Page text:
Overuse of Ambulatory Health Care Services Barely Changed in 10 Years
A new study shows that the overuse of ambulatory health care services in the United States barely changed in the decade between 1999 and 2009.
The overuse of ambulatory health care services in the United States barely changed in the decade between 1999 and 2009, according to researchers at the Icahn School of Medicine at Mount Sinai. The study results, titled "Trends in the Overuse of Ambulatory Health Care Services in the United States" were published Online First by the Archives of Internal Medicine, a JAMA Network publication.
"Given the rising costs of health care, policymakers are increasingly interested in identifying the inefficiencies in our health care system," said Minal S. Kale, MD, first author of the study and Associate of Medicine, General Internal Medicine, at the Icahn School. "Our results, which show very little decrease in the overuse and misuse of health care services in the ambulatory setting over the past decade, indicate a need to develop clinical practice guidelines that define when care should not be delivered. The creation of performance measures that address inappropriate care is a critical step to increasing the value and efficiency of our health care system."
The researchers analyzed data from the 1998, 1999, 2008 and 2009 National Ambulatory Medical Care Survey (NAMCS) and the outpatient department component of the National Hospital Ambulatory Medical Care Survey (NHAMCS), both of which are nationally representative surveys conducted annually by the Centers for Disease Control and Prevention’s National Center for Health Statistics.
The study sample included 79,083 and 102,980 unweighted visits by adult patients at least 18 years of age in 1998 to 1999, and 2008 to 2009, respectively. Compared with visits made in 1998-1999, visits in 2008-2009 were by slightly older patients (average age 54.2 years vs. 50.9 years), and more patients were insured by Medicare.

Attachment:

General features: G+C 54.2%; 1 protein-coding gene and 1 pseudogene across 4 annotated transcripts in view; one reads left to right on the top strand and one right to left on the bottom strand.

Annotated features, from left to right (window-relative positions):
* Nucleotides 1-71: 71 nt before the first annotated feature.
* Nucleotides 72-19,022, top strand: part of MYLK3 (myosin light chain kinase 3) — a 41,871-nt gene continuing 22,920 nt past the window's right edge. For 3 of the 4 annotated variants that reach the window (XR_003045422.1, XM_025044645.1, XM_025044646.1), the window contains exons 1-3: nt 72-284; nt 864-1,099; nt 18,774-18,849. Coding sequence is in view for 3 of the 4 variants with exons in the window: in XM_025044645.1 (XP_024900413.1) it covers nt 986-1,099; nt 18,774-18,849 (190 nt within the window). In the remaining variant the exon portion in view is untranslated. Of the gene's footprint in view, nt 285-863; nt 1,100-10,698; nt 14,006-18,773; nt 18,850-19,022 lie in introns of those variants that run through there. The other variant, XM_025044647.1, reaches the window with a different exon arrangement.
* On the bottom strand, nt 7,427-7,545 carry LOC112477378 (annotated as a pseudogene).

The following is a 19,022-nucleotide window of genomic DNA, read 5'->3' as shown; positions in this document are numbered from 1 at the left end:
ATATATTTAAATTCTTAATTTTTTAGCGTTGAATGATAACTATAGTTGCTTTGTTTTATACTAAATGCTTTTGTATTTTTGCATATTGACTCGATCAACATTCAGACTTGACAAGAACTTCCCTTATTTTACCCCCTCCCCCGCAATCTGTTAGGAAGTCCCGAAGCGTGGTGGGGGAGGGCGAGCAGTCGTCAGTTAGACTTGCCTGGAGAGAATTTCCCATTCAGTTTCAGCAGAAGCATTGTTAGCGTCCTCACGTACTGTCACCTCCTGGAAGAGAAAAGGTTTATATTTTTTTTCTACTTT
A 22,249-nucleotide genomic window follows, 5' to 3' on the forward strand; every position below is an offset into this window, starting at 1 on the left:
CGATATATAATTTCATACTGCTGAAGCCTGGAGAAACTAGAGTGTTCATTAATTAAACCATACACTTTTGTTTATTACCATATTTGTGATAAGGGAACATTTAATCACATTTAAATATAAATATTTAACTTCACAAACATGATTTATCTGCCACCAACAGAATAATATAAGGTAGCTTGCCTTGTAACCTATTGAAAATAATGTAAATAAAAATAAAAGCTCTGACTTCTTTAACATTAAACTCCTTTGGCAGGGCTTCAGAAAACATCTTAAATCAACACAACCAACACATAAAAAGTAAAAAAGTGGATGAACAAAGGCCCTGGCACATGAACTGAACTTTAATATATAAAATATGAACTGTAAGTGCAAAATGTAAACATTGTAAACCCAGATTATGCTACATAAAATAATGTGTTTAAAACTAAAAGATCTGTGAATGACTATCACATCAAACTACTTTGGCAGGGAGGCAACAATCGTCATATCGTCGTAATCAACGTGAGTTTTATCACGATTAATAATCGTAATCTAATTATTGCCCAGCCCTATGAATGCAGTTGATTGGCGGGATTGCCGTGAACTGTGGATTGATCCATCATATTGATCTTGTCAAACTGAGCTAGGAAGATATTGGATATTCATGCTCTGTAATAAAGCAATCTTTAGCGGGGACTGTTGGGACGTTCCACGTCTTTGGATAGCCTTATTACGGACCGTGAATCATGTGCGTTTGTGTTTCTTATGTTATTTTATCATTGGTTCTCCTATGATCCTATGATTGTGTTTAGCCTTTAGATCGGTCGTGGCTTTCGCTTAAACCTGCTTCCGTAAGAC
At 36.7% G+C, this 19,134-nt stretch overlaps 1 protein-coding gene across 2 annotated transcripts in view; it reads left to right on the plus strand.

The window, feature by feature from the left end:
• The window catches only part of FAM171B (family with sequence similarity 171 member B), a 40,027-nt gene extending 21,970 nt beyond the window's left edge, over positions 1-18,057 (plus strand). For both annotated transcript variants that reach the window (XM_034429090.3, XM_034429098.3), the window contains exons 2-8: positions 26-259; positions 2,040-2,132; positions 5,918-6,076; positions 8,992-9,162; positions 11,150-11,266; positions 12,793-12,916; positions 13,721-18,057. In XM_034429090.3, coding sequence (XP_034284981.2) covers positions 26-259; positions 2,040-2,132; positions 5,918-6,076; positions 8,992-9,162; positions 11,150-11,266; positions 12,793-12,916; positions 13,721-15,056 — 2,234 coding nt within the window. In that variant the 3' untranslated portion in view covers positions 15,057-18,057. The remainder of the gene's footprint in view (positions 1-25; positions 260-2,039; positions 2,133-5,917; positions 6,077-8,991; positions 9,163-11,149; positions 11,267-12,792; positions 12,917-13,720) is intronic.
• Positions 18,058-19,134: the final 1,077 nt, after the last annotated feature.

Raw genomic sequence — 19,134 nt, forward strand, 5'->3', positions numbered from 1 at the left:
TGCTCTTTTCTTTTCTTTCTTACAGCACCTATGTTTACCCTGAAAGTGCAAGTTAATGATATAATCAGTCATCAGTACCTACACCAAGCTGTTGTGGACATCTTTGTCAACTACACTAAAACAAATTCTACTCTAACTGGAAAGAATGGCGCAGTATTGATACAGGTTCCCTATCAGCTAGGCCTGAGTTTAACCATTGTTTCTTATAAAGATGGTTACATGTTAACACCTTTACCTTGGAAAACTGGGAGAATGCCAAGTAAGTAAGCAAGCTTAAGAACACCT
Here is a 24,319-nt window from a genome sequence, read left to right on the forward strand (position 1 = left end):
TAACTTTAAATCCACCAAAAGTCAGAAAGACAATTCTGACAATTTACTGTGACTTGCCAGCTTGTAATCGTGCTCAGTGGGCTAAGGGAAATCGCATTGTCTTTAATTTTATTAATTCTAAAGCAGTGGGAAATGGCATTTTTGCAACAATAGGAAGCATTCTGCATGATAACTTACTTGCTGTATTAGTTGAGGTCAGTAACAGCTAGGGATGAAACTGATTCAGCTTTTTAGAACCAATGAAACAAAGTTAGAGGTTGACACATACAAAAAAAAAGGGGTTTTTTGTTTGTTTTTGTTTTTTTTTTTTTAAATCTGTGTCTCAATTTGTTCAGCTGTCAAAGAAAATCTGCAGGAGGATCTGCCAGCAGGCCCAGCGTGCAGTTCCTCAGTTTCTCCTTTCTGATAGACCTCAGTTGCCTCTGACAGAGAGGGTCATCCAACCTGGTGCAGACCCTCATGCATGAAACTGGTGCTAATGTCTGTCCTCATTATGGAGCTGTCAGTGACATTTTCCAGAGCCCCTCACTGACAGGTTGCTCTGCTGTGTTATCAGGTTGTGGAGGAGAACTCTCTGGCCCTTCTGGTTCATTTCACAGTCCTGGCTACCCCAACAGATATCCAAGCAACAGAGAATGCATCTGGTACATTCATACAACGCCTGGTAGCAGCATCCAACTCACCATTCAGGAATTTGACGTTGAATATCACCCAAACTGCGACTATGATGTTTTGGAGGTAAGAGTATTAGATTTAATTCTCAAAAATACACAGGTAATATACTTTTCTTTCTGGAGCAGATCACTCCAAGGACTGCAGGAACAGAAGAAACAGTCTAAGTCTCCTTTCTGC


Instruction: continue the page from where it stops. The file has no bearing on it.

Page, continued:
The authors found a statistically significant improvement in six of nine underuse quality indicators, including improvement in use of antithrombotic therapy for atrial fibrillation; use of aspirin, β-blockers, and statins in coronary artery disease; use of β-blockers in congestive heart failure; and the use of statins in diabetes mellitus.
The authors also observed improvement in two of 11 overuse quality indicators, which included a statistically significant decrease in cervical cancer screening among women older than 65 years, as well as a reduction in the overuse of antibiotics for asthma exacerbations. However, there was an increase in one overuse indicator, prostate cancer screening in men older than 74 years. The authors observed no changes in the other eight quality indicators during the study period.
About The Mount Sinai Medical Center
The Mount Sinai Medical Center encompasses both The Mount Sinai Hospital and Icahn School of Medicine at Mount Sinai. Established in 1968, the Icahn School of Medicine is one of the leading medical schools in the United States, and is noted for innovation in education, biomedical research, clinical care delivery, and local and global community service. It has more than 3,400 faculty in 32 departments and 14 research institutes, and ranks among the top 20 medical schools both in National Institutes of Health (NIH) funding and by U.S. News & World Report.
The Mount Sinai Hospital, founded in 1852, is a 1,171-bed tertiary- and quaternary-care teaching facility and one of the nation’s oldest, largest and most-respected voluntary hospitals. In 2012, U.S. News & World Report ranked The Mount Sinai Hospital 14th on its elite Honor Roll of the nation’s top hospitals based on reputation, safety, and other patient-care factors. Mount Sinai is one of 12 integrated academic medical centers whose medical school ranks among the top 20 in NIH funding and by U.S. News & World Report and whose hospital is on the U.S. News & World Report Honor Roll. Nearly 60,000 people were treated at Mount Sinai as inpatients last year, and approximately 560,000 outpatient visits took place.